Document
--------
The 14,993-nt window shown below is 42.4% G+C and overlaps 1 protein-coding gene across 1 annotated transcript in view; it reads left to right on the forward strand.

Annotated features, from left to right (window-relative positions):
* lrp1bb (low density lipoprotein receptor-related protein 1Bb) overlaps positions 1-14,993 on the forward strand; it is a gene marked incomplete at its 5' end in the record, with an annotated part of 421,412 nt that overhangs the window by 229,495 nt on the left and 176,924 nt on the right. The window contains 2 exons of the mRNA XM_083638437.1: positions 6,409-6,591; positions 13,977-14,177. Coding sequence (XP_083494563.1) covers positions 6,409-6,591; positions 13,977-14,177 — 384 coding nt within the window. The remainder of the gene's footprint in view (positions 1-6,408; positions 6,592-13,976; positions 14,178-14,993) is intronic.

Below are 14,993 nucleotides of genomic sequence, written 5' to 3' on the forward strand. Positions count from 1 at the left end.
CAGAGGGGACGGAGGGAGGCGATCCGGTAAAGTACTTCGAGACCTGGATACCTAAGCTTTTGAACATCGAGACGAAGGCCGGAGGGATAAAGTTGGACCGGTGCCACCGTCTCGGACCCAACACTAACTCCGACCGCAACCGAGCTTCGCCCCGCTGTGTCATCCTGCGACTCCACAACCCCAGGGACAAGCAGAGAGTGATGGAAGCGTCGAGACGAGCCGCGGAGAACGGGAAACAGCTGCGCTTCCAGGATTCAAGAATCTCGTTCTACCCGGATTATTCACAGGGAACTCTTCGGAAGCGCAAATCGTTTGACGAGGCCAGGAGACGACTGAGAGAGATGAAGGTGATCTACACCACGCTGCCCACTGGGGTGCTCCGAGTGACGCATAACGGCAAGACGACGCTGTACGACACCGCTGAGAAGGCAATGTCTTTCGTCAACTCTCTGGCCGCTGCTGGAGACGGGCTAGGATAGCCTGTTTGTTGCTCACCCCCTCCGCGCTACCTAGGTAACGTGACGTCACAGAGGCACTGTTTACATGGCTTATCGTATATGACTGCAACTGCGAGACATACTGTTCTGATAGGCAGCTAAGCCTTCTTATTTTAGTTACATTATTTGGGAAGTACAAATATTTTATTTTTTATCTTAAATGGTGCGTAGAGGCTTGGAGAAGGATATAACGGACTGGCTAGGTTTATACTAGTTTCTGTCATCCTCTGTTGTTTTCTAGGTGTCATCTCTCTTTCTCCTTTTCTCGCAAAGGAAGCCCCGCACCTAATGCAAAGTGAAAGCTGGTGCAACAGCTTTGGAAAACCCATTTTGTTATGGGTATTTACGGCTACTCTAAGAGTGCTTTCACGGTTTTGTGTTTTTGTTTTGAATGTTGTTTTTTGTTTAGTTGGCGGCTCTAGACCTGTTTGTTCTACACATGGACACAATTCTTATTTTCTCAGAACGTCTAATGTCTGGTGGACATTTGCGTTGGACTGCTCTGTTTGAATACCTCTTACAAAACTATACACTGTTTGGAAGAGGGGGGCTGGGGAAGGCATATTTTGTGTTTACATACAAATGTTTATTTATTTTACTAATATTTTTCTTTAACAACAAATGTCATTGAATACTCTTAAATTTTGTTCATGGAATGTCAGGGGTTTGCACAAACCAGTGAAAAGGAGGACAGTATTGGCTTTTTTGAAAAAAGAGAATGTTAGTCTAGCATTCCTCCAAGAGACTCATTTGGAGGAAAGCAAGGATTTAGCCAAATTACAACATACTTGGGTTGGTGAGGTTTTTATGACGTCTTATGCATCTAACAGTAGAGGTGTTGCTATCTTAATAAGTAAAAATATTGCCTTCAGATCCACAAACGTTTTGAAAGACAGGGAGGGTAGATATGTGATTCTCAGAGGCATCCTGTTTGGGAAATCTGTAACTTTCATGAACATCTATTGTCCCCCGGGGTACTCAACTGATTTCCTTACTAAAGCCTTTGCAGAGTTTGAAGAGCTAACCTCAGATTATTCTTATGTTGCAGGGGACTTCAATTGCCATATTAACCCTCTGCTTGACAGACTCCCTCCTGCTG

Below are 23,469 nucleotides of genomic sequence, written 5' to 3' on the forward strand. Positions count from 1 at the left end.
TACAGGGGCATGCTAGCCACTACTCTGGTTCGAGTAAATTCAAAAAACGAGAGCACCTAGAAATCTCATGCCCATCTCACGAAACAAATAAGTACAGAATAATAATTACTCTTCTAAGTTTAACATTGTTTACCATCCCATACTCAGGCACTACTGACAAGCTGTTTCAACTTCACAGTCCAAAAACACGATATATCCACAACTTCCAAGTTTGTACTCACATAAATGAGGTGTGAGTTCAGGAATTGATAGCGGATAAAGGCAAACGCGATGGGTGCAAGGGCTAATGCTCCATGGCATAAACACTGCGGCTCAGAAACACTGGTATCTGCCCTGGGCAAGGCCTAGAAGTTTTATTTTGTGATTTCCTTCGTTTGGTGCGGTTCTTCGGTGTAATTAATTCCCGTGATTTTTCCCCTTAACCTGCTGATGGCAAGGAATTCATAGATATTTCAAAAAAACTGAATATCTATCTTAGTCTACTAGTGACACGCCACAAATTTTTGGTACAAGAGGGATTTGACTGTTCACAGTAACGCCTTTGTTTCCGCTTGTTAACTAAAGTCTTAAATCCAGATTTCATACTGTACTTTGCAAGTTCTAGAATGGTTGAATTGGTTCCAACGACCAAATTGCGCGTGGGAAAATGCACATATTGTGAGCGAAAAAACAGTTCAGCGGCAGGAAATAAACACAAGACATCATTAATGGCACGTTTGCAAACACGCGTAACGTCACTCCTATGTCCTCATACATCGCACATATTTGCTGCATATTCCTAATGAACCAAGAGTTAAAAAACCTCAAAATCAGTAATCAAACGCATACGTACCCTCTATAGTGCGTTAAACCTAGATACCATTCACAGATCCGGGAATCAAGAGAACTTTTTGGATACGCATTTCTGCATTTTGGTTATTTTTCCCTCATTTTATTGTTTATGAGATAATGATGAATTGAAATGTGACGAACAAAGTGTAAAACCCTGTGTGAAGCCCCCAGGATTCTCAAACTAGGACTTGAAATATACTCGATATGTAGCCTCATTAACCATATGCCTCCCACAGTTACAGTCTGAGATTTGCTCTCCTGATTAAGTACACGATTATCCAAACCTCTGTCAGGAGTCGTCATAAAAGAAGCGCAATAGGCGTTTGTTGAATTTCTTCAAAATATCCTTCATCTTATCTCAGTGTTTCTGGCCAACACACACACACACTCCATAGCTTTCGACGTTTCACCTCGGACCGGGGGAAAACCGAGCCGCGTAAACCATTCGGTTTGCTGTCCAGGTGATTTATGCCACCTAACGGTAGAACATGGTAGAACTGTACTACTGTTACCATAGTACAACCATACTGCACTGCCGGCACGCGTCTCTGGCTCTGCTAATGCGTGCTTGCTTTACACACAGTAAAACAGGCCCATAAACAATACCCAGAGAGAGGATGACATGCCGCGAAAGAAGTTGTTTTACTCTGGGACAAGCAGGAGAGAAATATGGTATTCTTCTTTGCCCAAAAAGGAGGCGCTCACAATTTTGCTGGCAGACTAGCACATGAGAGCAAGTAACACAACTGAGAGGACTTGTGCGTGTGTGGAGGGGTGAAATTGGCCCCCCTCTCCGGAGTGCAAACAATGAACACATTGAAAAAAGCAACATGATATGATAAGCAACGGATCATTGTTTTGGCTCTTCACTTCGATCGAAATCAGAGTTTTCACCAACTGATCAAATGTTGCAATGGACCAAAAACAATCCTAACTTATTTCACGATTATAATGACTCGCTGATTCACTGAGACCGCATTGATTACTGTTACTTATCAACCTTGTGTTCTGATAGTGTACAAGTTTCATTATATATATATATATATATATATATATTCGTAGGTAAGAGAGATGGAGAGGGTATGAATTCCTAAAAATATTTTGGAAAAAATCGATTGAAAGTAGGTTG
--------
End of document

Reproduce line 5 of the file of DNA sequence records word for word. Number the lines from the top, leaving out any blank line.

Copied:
CAGAGGGGACGGAGGGAGGCGATCCGGTAAAGTACTTCGAGACCTGGATACCTAAGCTTTTGAACATCGAGACGAAGGCCGGAGGGATAAAGTTGGACCGGTGCCACCGTCTCGGACCCAACACTAACTCCGACCGCAACCGAGCTTCGCCCCGCTGTGTCATCCTGCGACTCCACAACCCCAGGGACAAGCAGAGAGTGATGGAAGCGTCGAGACGAGCCGCGGAGAACGGGAAACAGCTGCGCTTCCAGGATTCAAGAATCTCGTTCTACCCGGATTATTCACAGGGAACTCTTCGGAAGCGCAAATCGTTTGACGAGGCCAGGAGACGACTGAGAGAGATGAAGGTGATCTACACCACGCTGCCCACTGGGGTGCTCCGAGTGACGCATAACGGCAAGACGACGCTGTACGACACCGCTGAGAAGGCAATGTCTTTCGTCAACTCTCTGGCCGCTGCTGGAGACGGGCTAGGATAGCCTGTTTGTTGCTCACCCCCTCCGCGCTACCTAGGTAACGTGACGTCACAGAGGCACTGTTTACATGGCTTATCGTATATGACTGCAACTGCGAGACATACTGTTCTGATAGGCAGCTAAGCCTTCTTATTTTAGTTACATTATTTGGGAAGTACAAATATTTTATTTTTTATCTTAAATGGTGCGTAGAGGCTTGGAGAAGGATATAACGGACTGGCTAGGTTTATACTAGTTTCTGTCATCCTCTGTTGTTTTCTAGGTGTCATCTCTCTTTCTCCTTTTCTCGCAAAGGAAGCCCCGCACCTAATGCAAAGTGAAAGCTGGTGCAACAGCTTTGGAAAACCCATTTTGTTATGGGTATTTACGGCTACTCTAAGAGTGCTTTCACGGTTTTGTGTTTTTGTTTTGAATGTTGTTTTTTGTTTAGTTGGCGGCTCTAGACCTGTTTGTTCTACACATGGACACAATTCTTATTTTCTCAGAACGTCTAATGTCTGGTGGACATTTGCGTTGGACTGCTCTGTTTGAATACCTCTTACAAAACTATACACTGTTTGGAAGAGGGGGGCTGGGGAAGGCATATTTTGTGTTTACATACAAATGTTTATTTATTTTACTAATATTTTTCTTTAACAACAAATGTCATTGAATACTCTTAAATTTTGTTCATGGAATGTCAGGGGTTTGCACAAACCAGTGAAAAGGAGGACAGTATTGGCTTTTTTGAAAAAAGAGAATGTTAGTCTAGCATTCCTCCAAGAGACTCATTTGGAGGAAAGCAAGGATTTAGCCAAATTACAACATACTTGGGTTGGTGAGGTTTTTATGACGTCTTATGCATCTAACAGTAGAGGTGTTGCTATCTTAATAAGTAAAAATATTGCCTTCAGATCCACAAACGTTTTGAAAGACAGGGAGGGTAGATATGTGATTCTCAGAGGCATCCTGTTTGGGAAATCTGTAACTTTCATGAACATCTATTGTCCCCCGGGGTACTCAACTGATTTCCTTACTAAAGCCTTTGCAGAGTTTGAAGAGCTAACCTCAGATTATTCTTATGTTGCAGGGGACTTCAATTGCCATATTAACCCTCTGCTTGACAGACTCCCTCCTGCTG